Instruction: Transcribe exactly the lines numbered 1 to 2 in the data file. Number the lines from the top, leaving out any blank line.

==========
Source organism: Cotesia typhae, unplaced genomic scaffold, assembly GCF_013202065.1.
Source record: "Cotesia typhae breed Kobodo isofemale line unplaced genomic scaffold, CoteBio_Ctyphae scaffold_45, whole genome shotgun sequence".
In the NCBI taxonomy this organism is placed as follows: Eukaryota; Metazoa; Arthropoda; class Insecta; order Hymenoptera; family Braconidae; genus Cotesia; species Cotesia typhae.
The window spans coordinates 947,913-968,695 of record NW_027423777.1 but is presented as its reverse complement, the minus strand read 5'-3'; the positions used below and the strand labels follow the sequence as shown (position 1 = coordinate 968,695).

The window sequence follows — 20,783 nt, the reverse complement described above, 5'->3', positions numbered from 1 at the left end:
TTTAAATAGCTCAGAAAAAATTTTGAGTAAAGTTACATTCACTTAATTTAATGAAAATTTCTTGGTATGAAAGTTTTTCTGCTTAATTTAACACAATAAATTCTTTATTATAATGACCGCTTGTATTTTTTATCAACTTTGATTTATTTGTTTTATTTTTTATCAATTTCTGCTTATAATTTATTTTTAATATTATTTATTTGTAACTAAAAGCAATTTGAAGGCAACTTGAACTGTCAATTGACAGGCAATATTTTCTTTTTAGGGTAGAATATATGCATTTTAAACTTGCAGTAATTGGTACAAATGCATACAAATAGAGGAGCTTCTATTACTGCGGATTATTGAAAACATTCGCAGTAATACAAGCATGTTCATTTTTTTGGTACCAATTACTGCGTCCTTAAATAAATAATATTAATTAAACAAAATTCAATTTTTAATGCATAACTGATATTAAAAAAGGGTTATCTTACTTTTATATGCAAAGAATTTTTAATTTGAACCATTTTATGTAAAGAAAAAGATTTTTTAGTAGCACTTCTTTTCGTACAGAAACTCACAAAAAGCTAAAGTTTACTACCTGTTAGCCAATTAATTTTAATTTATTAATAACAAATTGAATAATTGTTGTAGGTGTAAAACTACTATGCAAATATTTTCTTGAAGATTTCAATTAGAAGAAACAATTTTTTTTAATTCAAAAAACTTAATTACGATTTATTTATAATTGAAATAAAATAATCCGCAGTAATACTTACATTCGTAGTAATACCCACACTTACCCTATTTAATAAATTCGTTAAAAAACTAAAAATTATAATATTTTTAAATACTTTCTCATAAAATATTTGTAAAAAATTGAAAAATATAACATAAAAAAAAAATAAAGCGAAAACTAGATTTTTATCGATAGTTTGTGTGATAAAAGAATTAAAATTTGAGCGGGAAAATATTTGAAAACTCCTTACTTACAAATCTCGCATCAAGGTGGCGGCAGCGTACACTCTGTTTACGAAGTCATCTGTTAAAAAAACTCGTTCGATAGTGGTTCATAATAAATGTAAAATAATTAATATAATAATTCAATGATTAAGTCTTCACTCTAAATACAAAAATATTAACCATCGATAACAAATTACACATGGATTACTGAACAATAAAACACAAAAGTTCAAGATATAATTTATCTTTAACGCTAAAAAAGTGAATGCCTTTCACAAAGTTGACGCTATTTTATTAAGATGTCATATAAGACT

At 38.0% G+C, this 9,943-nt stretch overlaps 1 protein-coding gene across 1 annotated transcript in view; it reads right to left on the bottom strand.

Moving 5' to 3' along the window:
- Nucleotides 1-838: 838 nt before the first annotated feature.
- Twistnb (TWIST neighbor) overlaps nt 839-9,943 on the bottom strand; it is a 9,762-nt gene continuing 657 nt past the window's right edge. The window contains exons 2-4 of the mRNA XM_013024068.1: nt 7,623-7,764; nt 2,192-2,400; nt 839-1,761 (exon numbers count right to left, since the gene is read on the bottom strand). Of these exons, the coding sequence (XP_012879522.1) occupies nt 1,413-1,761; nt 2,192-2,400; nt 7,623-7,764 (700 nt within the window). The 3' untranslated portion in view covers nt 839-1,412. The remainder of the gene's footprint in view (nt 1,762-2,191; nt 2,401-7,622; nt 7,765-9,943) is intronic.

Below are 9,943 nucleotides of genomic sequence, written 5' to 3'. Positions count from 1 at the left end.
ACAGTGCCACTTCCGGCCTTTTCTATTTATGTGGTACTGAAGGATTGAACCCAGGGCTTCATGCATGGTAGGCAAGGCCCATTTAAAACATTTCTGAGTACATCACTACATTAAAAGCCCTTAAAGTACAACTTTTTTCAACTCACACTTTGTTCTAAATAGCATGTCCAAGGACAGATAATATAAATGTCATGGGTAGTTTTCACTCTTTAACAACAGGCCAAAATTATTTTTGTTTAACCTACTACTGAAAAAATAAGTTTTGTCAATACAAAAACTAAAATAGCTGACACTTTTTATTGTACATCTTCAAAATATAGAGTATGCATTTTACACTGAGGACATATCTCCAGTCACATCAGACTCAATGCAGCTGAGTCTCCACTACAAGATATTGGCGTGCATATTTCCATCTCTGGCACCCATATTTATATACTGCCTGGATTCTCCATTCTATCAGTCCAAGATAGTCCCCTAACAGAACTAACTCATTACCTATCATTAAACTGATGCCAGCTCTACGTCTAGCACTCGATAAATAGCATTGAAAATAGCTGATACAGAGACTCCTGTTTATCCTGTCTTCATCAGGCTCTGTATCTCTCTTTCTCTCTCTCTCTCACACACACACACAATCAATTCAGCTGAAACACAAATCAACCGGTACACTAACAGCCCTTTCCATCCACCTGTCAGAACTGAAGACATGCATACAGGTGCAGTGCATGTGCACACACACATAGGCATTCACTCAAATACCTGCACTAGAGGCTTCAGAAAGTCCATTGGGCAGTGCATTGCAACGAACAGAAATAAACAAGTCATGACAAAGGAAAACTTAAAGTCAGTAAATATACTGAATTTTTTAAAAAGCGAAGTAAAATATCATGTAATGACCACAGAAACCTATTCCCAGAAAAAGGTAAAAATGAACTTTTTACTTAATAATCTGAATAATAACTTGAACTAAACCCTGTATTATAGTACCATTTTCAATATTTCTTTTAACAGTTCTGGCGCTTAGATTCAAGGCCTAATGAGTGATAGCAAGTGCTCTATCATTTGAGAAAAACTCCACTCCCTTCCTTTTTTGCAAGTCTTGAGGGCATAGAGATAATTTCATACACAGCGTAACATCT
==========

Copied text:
Source organism: Cotesia typhae, unplaced genomic scaffold, assembly GCF_013202065.1.
Source record: "Cotesia typhae breed Kobodo isofemale line unplaced genomic scaffold, CoteBio_Ctyphae scaffold_45, whole genome shotgun sequence".